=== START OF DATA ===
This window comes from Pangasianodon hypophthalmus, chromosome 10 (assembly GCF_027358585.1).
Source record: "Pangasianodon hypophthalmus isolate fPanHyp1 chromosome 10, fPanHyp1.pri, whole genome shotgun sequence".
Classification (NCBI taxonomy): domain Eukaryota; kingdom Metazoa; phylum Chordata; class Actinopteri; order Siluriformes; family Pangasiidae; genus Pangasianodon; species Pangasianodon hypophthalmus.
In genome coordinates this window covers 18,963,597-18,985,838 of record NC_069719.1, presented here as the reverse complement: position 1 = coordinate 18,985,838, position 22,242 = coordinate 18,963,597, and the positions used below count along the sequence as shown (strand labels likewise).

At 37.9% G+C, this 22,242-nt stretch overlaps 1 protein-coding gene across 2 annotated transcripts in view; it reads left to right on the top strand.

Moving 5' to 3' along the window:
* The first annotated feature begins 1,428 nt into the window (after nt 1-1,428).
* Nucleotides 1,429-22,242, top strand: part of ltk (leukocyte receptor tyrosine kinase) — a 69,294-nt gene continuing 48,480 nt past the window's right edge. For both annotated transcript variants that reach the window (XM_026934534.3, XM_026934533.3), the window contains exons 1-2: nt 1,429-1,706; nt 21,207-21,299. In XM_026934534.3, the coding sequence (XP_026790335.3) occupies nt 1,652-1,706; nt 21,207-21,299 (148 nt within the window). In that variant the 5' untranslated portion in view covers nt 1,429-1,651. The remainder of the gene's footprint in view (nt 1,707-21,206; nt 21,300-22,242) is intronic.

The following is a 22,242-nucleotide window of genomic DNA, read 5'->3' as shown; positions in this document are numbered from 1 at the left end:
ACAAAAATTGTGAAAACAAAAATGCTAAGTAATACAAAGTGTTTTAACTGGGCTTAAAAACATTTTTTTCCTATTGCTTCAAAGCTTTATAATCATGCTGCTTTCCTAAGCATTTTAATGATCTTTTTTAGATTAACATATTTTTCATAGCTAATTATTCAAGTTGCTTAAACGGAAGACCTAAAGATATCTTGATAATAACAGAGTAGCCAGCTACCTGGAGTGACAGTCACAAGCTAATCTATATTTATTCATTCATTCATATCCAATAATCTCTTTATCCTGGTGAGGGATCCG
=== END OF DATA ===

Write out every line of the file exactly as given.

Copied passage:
This window comes from Pangasianodon hypophthalmus, chromosome 10 (assembly GCF_027358585.1).
Source record: "Pangasianodon hypophthalmus isolate fPanHyp1 chromosome 10, fPanHyp1.pri, whole genome shotgun sequence".
Classification (NCBI taxonomy): domain Eukaryota; kingdom Metazoa; phylum Chordata; class Actinopteri; order Siluriformes; family Pangasiidae; genus Pangasianodon; species Pangasianodon hypophthalmus.
In genome coordinates this window covers 18,963,597-18,985,838 of record NC_069719.1, presented here as the reverse complement: position 1 = coordinate 18,985,838, position 22,242 = coordinate 18,963,597, and the positions used below count along the sequence as shown (strand labels likewise).

At 37.9% G+C, this 22,242-nt stretch overlaps 1 protein-coding gene across 2 annotated transcripts in view; it reads left to right on the top strand.

Moving 5' to 3' along the window:
* The first annotated feature begins 1,428 nt into the window (after nt 1-1,428).
* Nucleotides 1,429-22,242, top strand: part of ltk (leukocyte receptor tyrosine kinase) — a 69,294-nt gene continuing 48,480 nt past the window's right edge. For both annotated transcript variants that reach the window (XM_026934534.3, XM_026934533.3), the window contains exons 1-2: nt 1,429-1,706; nt 21,207-21,299. In XM_026934534.3, the coding sequence (XP_026790335.3) occupies nt 1,652-1,706; nt 21,207-21,299 (148 nt within the window). In that variant the 5' untranslated portion in view covers nt 1,429-1,651. The remainder of the gene's footprint in view (nt 1,707-21,206; nt 21,300-22,242) is intronic.

The following is a 22,242-nucleotide window of genomic DNA, read 5'->3' as shown; positions in this document are numbered from 1 at the left end:
ACAAAAATTGTGAAAACAAAAATGCTAAGTAATACAAAGTGTTTTAACTGGGCTTAAAAACATTTTTTTCCTATTGCTTCAAAGCTTTATAATCATGCTGCTTTCCTAAGCATTTTAATGATCTTTTTTAGATTAACATATTTTTCATAGCTAATTATTCAAGTTGCTTAAACGGAAGACCTAAAGATATCTTGATAATAACAGAGTAGCCAGCTACCTGGAGTGACAGTCACAAGCTAATCTATATTTATTCATTCATTCATATCCAATAATCTCTTTATCCTGGTGAGGGATCCG